After his workers’ comp claim for PTSD was denied by his county and the industrial commission, John France’s only hope was the Arizona Court of Appeals.
GILA COUNTY, Ariz. — A major Arizona court decision came down in favor of law enforcement officials struggling with post-traumatic stress disorder.
The Arizona Court of Appeals ruled in favor of a former Gila County Sheriff’s sergeant after he was involved in a deadly shooting.
“Fun. Crazy,” said John France while describing his nearly 40-year career in law enforcement. “Enjoyed the majority of it. Obviously, the last part wasn’t so good.”
As a sergeant with the Gila County Sheriff’s Office, France responded to too many calls to count over the years, so in June of 2017, when he was dispatched to a man threatening suicide, he didn’t think twice.
“99.9% of suicidal threat calls are just that: threats. And most people don’t go through with it,” France said.
But this call was different. France and his partner approached the two-story house. After clearing the perimeter, they moved in. That’s when the suspect came barreling down the stairs armed with a shotgun pointed straight at the officers. France begged the suspect to drop it.
“I see the muzzle come up that much farther and the decision is made. I fire one time and Cole fired about the same time. I was closer than you and I are now that I could see the look on his face, see the impact,” France said.
“I was angry that I had to take another person’s life needlessly because all he had to do was stop and do what he was supposed to do.”
France would later learn the suspect was a veteran struggling with PTSD, something France would develop less than a day after the shooting.
“Went to bed, got up, made it about halfway from the bedroom to the kitchen for my morning cup of coffee and just lost it. Turned to my wife and said, ‘Get a hold of somebody. I need help,'” France described.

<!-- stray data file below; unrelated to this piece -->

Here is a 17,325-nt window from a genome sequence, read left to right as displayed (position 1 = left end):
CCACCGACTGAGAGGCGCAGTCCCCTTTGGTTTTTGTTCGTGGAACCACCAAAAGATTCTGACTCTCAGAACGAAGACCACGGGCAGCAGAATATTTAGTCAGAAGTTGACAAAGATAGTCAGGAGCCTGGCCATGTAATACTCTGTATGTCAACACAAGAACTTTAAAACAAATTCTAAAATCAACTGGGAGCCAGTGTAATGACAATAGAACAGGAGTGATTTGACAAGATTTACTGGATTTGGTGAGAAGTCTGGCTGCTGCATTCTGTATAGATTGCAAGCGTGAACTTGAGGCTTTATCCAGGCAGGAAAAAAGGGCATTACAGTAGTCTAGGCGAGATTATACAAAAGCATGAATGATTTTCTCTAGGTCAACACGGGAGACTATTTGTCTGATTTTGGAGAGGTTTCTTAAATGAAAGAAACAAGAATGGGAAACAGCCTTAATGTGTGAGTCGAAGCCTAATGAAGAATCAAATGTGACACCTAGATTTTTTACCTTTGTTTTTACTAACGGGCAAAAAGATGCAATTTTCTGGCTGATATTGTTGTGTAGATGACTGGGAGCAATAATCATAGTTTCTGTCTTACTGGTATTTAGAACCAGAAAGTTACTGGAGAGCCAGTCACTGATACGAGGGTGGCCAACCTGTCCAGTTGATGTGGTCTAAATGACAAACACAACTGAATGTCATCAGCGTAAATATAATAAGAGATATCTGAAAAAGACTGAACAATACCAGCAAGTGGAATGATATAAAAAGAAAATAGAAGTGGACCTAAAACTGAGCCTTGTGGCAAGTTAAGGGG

France knew what signs to look for because he had been trained to do peer support after critical incidents.
But what he didn’t know was how hard it would be to get help.
“They had no clue what to do,” France said of his department.
France filed a workers’ compensation claim, hoping Gila County could help pay for mental health services.
His claim was denied less than a month later.
“What’s this been like for you?” asked 12 News Reporter Bianca Buono.
“Painful to watch my husband become somebody that he never was before. Self-doubt, hurting, frustrated,” said Dottie France, John’s wife.
While battling with his mental health, France teamed up with attorney Matt Fendon to fight the denied claim at the industrial commission.
Arizona law states that in order to get coverage for mental injuries, something “unexpected, unusual or extraordinary” has to happen.
“If his case doesn’t meet the requirements which one does?” Fendon asked.
But the industrial commission’s judge said what happened to France was none of those things.
“I think, ultimately, the statute’s unconstitutional. It definitely needs an update,” Fendon said.
So they kept fighting, taking their case to the Arizona Court of Appeals. Then, after nearly two and a half years, they won.
“To have the court of appeals … it was powerful. It was a good thing. When you’re having to fight for something that should be given to you right off the bat? What did I work for? What did I spend 40 years protecting the public for?” France said through tears.
“Not only is it great for John, it’s great for first responders. It’s a published decision, so it essentially creates precedent,” Fendon said.
That means that, hopefully, because France never gave up, getting help with PTSD won’t be as difficult for officers in the future.
“If this case helps one other, then it was worth it,” France said.
A spokesperson from the industrial commission released the following statement regarding the court’s decision:
“Industrial Commission Administrative Law Judges follow the law as written in Arizona statute and as interpreted by Arizona Courts. As such, the Commission’s Administrative Law Judges will follow the new interpretation set forth by the Court of Appeals in the France case.”
France says he and his wife are now devoting their lives to paying it forward, helping train officers and their spouses on recognizing and dealing with PTSD.